# ISM Project Excel

Part 1: The Data and Spreadsheet

Add labels and make formatting changes:

• Download and the DisneyPrices.txt file from Blackboard. In a new Excel workbook, find and open the Disney Prices file. Recognize that the Disney file is a text file not an Excel file. You will need to make sure you have configured Excel’s “open” dialogue to see and open .txt type files.
• Once you have the txt file in your Excel spreadsheet, do the following:
• Add a row at the top of the sheet for column labels. Your labels should read Date, Opening Price, High Price, Low Price, Closing Price, Volume Traded. (Make sure your labels correspond to the correct columns of data.) Make all the labels bold.
• Format the cells in the date column to be a date format and to show dates in the form of xx/xx/xx.
• Format the Opening Price, High Price, Low Price, and Closing Price data to the number format with two decimal places.
• Format the Volume Traded data to the number format with no decimal places.
• Create a new column of data in column G. Put a label in the top row of G that reads “Motion Above”. The data in this column will show the maximum amount the stock price was above the close price for each day. Use the absolute value function (ABS) that shows the absolute value difference between the Close Price and the High Price.
• Copy this function and formula for all the rows of data.
• Change the format of the data in column G to a number value with two decimal places.
• Create a new column of data in column H. Put a label in the top row of H that reads “Motion Below”. The data in this column will show the maximum amount the stock price was below the close price for each day. Use the absolute value function (ABS) that shows the absolute value difference between the Close Price and the Low Price.
• Copy this function and formula for all the rows of data.
• Change the format of the data in column H to a number value with two decimal places.
• Create a third column of data in column I. Label this column “Price Change”. The purpose of this column is to show the percent change in stock price from one day to the next. You will use a formula to calculate the percentage change for each day. (You need to start in row 3 rather than row 2 because we don’t know the close price for the day that precedes our first day of data.) In I3, enter a formula the following formula: =(E3-E2)/E2. (This is difference between the close price of the current day (E3) and the close price of the previous day (E2) divided by the close price of the previous day.)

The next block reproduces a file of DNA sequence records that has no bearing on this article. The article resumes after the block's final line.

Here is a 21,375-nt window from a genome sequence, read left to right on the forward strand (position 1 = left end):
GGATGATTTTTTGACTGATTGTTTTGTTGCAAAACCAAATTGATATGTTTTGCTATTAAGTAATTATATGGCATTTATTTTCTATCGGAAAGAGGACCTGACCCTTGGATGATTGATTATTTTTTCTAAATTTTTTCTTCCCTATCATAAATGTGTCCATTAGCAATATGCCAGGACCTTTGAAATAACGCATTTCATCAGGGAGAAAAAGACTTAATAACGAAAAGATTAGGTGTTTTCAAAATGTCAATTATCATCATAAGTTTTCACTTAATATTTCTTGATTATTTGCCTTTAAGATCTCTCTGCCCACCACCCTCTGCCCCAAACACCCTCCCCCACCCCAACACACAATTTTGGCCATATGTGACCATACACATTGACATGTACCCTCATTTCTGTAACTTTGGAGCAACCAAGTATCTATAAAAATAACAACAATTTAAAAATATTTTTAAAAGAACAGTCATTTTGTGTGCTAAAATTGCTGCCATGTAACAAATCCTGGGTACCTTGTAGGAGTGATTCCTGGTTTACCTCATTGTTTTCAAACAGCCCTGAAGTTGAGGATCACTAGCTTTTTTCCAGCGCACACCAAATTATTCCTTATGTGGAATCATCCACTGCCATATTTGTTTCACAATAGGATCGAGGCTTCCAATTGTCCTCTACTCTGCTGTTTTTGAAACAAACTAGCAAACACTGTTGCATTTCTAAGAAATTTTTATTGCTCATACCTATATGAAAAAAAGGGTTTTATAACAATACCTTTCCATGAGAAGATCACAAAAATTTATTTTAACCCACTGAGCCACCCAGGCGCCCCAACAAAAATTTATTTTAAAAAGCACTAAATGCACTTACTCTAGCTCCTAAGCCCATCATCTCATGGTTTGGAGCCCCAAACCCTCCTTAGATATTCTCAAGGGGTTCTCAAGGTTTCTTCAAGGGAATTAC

• Copy the formula to show the Price Change for all other days.
• Change the format of the data in column I to a percentage format with two decimal places.
• Use conditional formatting to highlight positive price changes and negative price changes in our Price Change column. You should highlight any values that are greater than 0 with light green fill with dark green text. Highlight any values that are less than 0 with light red fill with dark red text.
• Create a scatter chart to show Disney closing stock prices between 11/22/19 and 01/21/20. Make your chart look exactly like mine below. Here are a few tips:
• The dotted line running diagonally down the chart is a trend line.
• The vertical lines that stick out the tops and bottoms of most of the dots are error bars. You will need to specify custom values for the error amounts. The positive error values are the motion above data and the negative error values are the motion below data.
• You will need to modify the minimum and maximum axis values to get your axis numbers to match my chart. (Ignore what I taught you in class about always showing 0 on the vertical axis. That only applies to bar charts, not line/scatter charts.)
• You should place your chart on the same sheet as the Disney stock price data. Please place your chart just to the right of the last column of data, at the top of the spreadsheet.
• Interpretation: In cell K1, write down your general interpretations of the chart and Disney stock prices during the period shown on the chart. Point out any interesting features and provide evidence or support for your interpretations or conclusions.

Create new columns of data:

Use conditional formatting to highlight key information:

After completing all the steps, the top portion of your data and spreadsheet should look like this:

Part 2: The Chart

IMPORTANT: When you are finished, save your work in a single spreadsheet in the Excel file type (.xlsx), not a text (.txt) file type. (If you save it as a txt file, it will not save your chart after you close your file.)